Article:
A carpenter taking aim at his own clients
Reporter: Libby Middlebrook
People we do stories about on Fair Go react in all sorts of different ways, but none quite like Steve Bird, the owner of Hampton Gates.
He first featured on Fair Go in early July, following criticisms from his customers about delays in getting gates, poor workmanship and abuse.
Later, he responded to that story by threatening some of those customers with the release of abusive flyers, to their surrounding neighbours.
In a statement, Bird told Fair Go he had no intention of releasing any material about them.
Yet, in one case, it appears Bird has circulated information about a customer. The client received a flyer from Bird a few weeks ago, falsely accusing him of being a "sexual deviant". That same note was then posted to the client's employer, and posted into ten of his neighbours letterboxes. Bird declined to comment on the flyer, or its release.
Hampton Gates manufactures wooden gates and fencing. Bird
wouldn't comment on the details of the disputes in our story,
saying they would be resolved through the Disputes Tribunal.
He says he's been in business for 20 years, supplying thousands of happy customers.
Power Jockey Revisited
Reporter: Phil Vine
When experts at AECS in Hastings saw Fair Go's last programme on the Power Jockey they needed to find out for themselves how dangerous or not, it might be. The invention is advertised as a miracle cure for flagging hybrid cars. AECS trains the country's top automotive technicians in hybrid batteries. They bought a Prius that had left the Battery Clinic two months ago. This is how Peter Leijen described it: "An accident waiting to happen." The biggest safety concern: live terminals with the full battery power of 250 volts sitting behind the carpet in the boot. And if someone touched it? Peter says "they would die". Good news for Power Jockey owners though. Take your cars into a Toyota dealer and they will do a health check and install a brand new battery for less than half the usual price.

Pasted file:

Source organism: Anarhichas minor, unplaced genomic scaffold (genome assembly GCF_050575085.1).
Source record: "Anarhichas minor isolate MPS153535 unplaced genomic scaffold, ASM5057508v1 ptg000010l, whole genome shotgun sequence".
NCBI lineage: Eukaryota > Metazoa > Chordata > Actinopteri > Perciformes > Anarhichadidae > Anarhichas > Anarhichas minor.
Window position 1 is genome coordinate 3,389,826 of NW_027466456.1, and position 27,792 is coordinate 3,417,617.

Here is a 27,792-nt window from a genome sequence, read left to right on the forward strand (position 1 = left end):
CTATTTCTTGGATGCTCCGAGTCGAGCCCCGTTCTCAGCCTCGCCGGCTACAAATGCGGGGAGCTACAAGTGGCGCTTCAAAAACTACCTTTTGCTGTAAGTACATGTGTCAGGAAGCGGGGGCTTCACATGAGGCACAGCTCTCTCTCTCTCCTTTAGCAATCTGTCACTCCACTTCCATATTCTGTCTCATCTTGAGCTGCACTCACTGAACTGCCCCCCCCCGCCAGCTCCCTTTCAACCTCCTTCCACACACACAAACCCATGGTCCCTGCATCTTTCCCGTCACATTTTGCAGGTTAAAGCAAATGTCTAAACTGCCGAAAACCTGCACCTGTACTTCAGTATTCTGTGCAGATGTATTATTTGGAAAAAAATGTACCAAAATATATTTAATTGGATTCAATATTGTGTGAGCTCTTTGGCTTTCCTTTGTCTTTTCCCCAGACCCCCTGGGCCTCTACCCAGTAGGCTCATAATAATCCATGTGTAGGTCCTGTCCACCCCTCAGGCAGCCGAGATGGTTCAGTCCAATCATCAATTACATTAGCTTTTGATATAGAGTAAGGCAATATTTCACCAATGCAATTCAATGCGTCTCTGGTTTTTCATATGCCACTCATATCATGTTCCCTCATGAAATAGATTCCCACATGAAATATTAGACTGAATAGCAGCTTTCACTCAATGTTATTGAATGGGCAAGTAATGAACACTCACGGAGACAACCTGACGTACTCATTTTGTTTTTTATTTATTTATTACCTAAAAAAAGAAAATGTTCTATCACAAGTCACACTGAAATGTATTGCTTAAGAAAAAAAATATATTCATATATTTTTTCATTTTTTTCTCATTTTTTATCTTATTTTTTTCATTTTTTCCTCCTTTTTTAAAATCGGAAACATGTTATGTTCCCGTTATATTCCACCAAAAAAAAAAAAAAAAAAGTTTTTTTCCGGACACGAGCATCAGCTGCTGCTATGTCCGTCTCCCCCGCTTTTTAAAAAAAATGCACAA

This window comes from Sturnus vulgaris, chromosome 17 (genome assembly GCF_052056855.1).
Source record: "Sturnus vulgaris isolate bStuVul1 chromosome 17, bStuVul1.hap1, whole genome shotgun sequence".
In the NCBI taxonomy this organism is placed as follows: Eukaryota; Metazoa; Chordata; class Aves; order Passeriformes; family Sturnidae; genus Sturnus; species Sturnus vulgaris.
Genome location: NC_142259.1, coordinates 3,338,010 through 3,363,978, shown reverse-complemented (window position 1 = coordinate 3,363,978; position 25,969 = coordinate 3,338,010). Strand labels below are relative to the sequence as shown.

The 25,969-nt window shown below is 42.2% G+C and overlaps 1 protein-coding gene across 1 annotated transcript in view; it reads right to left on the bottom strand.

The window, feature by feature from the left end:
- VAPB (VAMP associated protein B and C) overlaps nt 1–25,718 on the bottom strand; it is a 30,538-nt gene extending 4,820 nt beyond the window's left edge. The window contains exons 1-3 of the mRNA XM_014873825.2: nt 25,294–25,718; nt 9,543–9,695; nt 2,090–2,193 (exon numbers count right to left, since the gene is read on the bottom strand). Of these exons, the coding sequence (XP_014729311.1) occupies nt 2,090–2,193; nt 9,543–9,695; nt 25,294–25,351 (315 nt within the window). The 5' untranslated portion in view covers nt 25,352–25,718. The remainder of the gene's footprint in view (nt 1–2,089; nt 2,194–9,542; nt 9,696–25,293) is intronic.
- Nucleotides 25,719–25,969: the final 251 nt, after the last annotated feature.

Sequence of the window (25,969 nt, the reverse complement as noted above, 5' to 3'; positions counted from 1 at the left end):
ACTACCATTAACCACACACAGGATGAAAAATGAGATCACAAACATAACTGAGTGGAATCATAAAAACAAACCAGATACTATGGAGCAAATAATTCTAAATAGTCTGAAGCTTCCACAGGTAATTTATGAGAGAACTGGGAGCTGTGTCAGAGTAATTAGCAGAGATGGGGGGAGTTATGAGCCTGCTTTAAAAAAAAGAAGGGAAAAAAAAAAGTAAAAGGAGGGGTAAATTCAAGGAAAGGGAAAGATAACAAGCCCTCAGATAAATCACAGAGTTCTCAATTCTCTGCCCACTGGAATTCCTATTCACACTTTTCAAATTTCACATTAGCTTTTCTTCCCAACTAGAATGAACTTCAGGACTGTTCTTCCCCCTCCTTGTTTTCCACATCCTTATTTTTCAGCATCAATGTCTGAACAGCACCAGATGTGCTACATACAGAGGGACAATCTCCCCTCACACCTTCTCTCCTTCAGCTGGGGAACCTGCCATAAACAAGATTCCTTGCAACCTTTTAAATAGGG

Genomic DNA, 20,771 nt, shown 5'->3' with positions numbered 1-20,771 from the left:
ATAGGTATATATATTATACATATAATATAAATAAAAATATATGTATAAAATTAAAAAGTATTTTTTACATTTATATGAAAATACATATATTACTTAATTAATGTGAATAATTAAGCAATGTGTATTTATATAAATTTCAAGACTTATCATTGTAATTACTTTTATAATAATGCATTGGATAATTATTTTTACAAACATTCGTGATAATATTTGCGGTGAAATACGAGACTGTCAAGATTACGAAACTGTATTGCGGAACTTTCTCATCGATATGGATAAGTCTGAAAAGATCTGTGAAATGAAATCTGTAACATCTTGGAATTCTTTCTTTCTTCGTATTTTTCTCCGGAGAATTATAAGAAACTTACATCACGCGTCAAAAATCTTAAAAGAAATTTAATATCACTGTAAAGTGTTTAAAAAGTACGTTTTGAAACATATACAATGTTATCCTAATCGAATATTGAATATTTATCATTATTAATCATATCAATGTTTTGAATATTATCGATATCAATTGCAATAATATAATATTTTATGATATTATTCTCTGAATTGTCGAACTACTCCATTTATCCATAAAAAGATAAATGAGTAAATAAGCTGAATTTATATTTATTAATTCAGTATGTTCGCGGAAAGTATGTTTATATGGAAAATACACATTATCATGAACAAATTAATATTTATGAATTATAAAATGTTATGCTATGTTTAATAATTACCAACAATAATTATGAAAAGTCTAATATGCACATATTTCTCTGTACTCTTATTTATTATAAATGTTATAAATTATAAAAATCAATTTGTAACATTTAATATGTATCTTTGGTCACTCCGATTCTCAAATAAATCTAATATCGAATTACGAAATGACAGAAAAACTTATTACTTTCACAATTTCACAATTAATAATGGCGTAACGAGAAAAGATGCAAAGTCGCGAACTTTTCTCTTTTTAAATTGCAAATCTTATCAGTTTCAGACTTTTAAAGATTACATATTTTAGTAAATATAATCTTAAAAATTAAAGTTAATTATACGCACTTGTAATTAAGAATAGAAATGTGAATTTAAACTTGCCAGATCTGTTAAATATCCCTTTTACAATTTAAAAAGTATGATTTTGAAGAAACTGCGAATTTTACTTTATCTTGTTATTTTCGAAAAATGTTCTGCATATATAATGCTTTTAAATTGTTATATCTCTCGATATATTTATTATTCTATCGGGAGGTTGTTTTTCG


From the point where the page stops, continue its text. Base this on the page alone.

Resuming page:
The Power Jockeys inventor, Patrick Phan, told Fair Go he applauds Toyota for finally offering replacement batteries at a reasonable price - and asks why isnt available to all Prius owners, not just people who installed a Power Jockey? He says the Power Jockey was designed to fill a void left by Toyota. It was designed and manufactured by reputable engineers with safety as the utmost priority. Being a new invention, there are no published standards to adhere to.
Pets and Vets
Reporter: Hannah Wallis
Norma and Sasha were both shocked to discover how much their new rescued cats were going to cost for basic treatments at the vets. Fair Go's survey of a bunch of city vets and out-of-towners showed for instance, that prices for a cat or dog dental clean could range from around $90 - to upwards of $500. Vets told us this could be to do with location, number and training of staff, and the type - and cost - of equipment on site.
We say definitely shop around before going to the vet that just happens to be closest to you. Check out your local SPCA or animal rescue centre, and also specialist cat and dog clubs - they often know about the cheaper vets and cheaper options.
You are able to buy animal medication on line - you'll need a vet's prescription and you may be charged for that - but Fair Go found for instance, two medications sold on line for 30% and 50% less than what a vet charged.
Extra tips from Dr Wayne Ricketts (NZ Vet Assn) and Dr Alex Melrose (Vet Care , Auckland):
Do your homework before getting the pet - remember an older animal is likely to have accelerated vet needs
Pet insurance may well pay for itself, especially with an older animal or one that is accident or fight prone
Have an honest discussion prior to any treatment with the vet about what you can afford - and always ask what the worst case scenario might be and how much that might cost.
Vets will try and find lower-cost options for your pet, find ways to safely cut corners, and ways to reduce price. And if you do hit financial difficulties, be upfront and ask your vet to help work out a payment plan.
Reporter: Ali Mau
When you park your car. do you always check for tow away signs? If there are none, do you feel pretty safe in the knowledge that your car will be there when you get back?
Rudy did, when he parked outside his new office, in the very spot he'd been parking in without trouble since he'd moved his marketing business in the week before. When he came out again, his car was gone; towed away by the owner of the liquor store downstairs. A sandwich board had a customer parking only sign taped to it on a bit of A4 paper. Witnesses say it had been placed outside after Rudy parked his car.
We were surprised to find that there are no laws or regulations requiring private property owners to put up signs warning that you might be towed away, or provide details of the towing company to help you find your car once it's been towed! The AA and others have been campaigning for a long time now to have the law strengthened in this area - Fair Go supports that campaign.